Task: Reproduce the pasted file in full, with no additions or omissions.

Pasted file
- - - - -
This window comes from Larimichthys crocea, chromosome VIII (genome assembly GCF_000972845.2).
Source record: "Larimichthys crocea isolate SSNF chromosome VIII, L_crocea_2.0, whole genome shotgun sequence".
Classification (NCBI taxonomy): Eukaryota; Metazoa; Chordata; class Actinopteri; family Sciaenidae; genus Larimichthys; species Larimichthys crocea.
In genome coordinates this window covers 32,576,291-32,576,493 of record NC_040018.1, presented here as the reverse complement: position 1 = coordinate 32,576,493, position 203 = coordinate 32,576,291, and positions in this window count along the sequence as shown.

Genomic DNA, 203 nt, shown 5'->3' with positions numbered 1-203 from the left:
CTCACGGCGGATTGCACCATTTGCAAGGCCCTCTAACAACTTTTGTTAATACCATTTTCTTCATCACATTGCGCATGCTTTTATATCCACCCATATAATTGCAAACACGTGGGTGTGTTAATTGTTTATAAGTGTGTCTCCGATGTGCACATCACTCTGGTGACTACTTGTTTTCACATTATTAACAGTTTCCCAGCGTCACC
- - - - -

This window comes from Larimichthys crocea, chromosome VIII (genome assembly GCF_000972845.2).
Source record: "Larimichthys crocea isolate SSNF chromosome VIII, L_crocea_2.0, whole genome shotgun sequence".
Classification (NCBI taxonomy): Eukaryota; Metazoa; Chordata; class Actinopteri; family Sciaenidae; genus Larimichthys; species Larimichthys crocea.
In genome coordinates this window covers 32,576,291-32,576,493 of record NC_040018.1, presented here as the reverse complement: position 1 = coordinate 32,576,493, position 203 = coordinate 32,576,291, and positions in this window count along the sequence as shown.

Genomic DNA, 203 nt, shown 5'->3' with positions numbered 1-203 from the left:
CTCACGGCGGATTGCACCATTTGCAAGGCCCTCTAACAACTTTTGTTAATACCATTTTCTTCATCACATTGCGCATGCTTTTATATCCACCCATATAATTGCAAACACGTGGGTGTGTTAATTGTTTATAAGTGTGTCTCCGATGTGCACATCACTCTGGTGACTACTTGTTTTCACATTATTAACAGTTTCCCAGCGTCACC